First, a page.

Community groups have expressed concern about the future of Deptford’s Convoys Wharf after Boris Johnson’s decision to call in the planning application for the£1.9bn redevelopment of the site.
The London Mayor took an unprecedented step last week when he took over consideration of Hutchinson Whampoa’s planning application after discussions between the developer and Lewisham Council reached a standstill.
Deptford IS, a local group that campaigns for a redevelopment of Convoys Wharf that offers the best for Deptford, has called the decision “extremely disappointing.”
The Lenox Project, a community led initiative that is proposing regeneration for the area through the recreation of a 17th century warship, said they were “deeply concerned by the decision.”
Both Deptford Is and The Lennox Project worry that this decision could set an “extremely dangerous precedent.”
Jon Wright, former Head of Conservation at the Council for British Archaeology and spokesman for Deptford Is, said “We are in totally uncharted territory.”
He added: “Some of the planning process in London does need streamlining, but this is not the way to do it. Hutchinson Whampoa are not operating within the bounds of our systems and how it should go.”
Julian Kingston of The Lenox Project was sceptical about opportunities for public scrutiny now that the application has been given to Mayor’s Office.
He said: “There seems to be no mechanism that I can see in this regime of the Mayor calling in the application, that consults or engages with the community.
“Not only should there be a full public hearing into this plan but it should be far more in-depth than any local one, due to the fact of the Mayor’s remoteness from the situation.”
The site has a great maritime historical importance after being made the first Royal Dockyard by King Henry VII in 1513 and was a focal point for British ship building up until the 19th century. The adjoining Sayes Court Gardens was also the home of the famous 17th century diarist John Evelyn, while efforts to save the gardens in 19th century can be directly linked to the formation of The National Trust.
As a result of this, Convoys Wharf was placed alongside Machu Pichu and Venice on The World Monument Fund’s watchlist, a list set up to protect some of the world’s most important heritage sites.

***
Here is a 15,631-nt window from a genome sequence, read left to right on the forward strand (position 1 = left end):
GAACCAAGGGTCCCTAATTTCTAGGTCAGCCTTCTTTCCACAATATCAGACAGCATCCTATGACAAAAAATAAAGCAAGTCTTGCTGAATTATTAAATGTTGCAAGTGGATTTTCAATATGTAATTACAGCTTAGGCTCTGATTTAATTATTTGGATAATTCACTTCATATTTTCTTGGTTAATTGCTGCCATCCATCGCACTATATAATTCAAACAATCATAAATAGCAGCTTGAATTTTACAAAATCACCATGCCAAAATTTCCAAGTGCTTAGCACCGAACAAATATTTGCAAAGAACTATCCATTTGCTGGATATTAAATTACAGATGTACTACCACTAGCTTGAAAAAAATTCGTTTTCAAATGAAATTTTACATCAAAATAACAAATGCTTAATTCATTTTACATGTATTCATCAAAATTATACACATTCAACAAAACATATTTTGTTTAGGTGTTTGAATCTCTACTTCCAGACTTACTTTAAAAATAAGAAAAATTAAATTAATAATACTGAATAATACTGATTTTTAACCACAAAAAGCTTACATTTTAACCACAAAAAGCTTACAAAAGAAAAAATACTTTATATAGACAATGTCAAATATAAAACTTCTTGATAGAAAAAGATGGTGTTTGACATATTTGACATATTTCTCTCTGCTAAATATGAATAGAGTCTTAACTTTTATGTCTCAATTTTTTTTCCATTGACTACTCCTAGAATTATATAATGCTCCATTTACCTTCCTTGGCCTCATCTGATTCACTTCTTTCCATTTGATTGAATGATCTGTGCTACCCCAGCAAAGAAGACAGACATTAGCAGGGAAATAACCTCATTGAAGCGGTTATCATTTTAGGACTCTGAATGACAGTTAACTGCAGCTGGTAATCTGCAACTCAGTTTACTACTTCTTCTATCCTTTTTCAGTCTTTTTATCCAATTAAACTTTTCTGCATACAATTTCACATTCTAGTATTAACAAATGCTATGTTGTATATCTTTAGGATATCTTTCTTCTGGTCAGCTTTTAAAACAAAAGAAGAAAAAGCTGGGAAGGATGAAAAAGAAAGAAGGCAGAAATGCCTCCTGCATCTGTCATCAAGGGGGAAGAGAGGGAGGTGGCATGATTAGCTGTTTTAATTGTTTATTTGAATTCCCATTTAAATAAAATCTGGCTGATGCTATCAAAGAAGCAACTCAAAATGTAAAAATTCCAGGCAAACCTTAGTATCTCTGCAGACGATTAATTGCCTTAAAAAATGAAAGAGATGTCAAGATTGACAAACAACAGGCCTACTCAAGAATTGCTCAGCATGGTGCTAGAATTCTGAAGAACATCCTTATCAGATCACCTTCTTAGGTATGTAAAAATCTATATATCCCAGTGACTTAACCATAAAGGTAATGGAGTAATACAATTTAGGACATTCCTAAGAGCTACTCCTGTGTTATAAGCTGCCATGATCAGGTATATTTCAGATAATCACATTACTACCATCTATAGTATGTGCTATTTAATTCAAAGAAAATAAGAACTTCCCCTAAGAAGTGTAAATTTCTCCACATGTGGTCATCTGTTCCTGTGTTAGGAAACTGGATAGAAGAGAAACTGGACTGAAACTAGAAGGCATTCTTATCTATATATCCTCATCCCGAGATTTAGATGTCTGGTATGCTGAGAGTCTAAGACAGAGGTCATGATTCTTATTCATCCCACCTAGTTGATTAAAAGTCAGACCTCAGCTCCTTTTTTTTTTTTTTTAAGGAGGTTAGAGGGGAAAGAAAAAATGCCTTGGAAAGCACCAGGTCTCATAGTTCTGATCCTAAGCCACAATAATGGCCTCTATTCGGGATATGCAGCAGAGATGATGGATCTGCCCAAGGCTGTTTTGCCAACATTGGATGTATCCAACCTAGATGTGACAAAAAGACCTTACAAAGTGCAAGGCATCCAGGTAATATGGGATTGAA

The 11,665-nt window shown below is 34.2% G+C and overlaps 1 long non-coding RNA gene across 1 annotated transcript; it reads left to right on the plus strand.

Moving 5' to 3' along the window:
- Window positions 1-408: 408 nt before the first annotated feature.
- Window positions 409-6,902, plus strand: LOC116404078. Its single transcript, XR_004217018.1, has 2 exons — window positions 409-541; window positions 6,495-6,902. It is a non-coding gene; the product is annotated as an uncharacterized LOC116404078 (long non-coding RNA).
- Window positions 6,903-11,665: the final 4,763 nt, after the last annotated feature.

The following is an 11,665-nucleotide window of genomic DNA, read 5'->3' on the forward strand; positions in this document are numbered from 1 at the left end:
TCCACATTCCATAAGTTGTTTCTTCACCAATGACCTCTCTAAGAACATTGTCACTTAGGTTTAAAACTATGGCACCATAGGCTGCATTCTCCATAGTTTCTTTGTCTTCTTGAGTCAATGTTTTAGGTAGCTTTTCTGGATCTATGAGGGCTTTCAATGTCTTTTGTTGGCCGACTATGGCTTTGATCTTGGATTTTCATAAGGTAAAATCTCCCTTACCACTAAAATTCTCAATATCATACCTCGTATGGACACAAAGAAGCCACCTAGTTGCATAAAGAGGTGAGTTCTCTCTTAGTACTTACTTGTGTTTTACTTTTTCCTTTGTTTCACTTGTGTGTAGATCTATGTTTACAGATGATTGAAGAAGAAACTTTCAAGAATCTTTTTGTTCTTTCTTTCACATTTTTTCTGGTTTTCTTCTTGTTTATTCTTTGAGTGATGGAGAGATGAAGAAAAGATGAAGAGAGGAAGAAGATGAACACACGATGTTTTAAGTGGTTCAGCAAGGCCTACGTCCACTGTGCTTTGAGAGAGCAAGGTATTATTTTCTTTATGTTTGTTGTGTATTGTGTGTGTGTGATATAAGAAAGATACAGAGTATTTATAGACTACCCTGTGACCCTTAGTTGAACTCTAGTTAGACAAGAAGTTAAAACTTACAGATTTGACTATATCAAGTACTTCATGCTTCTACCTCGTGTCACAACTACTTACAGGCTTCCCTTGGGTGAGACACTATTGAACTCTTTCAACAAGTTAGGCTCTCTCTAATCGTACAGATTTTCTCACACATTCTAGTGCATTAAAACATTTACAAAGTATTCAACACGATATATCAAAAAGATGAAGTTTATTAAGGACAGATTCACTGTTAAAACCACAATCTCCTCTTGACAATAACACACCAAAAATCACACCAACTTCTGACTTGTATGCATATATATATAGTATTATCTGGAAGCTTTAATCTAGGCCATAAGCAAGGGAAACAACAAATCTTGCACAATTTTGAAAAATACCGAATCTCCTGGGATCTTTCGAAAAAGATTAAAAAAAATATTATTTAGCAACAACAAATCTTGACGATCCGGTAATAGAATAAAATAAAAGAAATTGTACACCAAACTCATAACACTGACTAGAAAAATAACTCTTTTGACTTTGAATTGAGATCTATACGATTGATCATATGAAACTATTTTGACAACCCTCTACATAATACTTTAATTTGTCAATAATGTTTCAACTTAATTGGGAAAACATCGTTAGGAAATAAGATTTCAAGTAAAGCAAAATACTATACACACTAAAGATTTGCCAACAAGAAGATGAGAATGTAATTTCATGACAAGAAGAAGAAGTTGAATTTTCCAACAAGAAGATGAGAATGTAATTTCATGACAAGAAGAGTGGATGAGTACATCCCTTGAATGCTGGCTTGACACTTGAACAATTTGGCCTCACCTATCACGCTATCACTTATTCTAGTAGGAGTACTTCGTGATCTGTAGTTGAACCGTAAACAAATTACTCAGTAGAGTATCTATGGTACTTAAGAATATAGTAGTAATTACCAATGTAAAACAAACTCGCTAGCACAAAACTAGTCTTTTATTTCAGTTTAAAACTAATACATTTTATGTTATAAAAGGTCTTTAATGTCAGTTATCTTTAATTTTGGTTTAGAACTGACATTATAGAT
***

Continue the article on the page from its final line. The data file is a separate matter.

There is a worry from community groups that this history could be lost if the redevelopment is approved by The Mayor’s Office.
Kingston said: “The plans are already quite remote and have no real bearing on Deptford as a community, as an area or its history.”
Wright was worried that, with a archaeological report and a report to look into listing a part of the wharf, decisions could be made by the Mayor’s office, without the proper analysis taking place.
He also questioned how the Mayor’s office could make an informed decision in such a short space of time: “I do not understand after ten years’ work by English Heritage, Lewisham Council and by groups like ours, how the Mayor’s office feels they can distil all of this information in a matter of months.”
Kingston said: “The positive aspect of this could be that the Mayor’s office are using this as a chance to encourage the developers to sit down and negotiate. However, my worry is that it is not that.”
A statement released by the Mayor’s office said: ‘The Mayor has asked his planning team to work closely with officers at Lewisham Council to ensure that all local issues are fully considered, and to ensure that he benefits from the considerable expertise and knowledge of their team in respect of the Convoys Wharf site and its surrounding neighborhoods.”
The mayor’s planning team hopes to bring the application to the Mayor for his consideration by February 2014.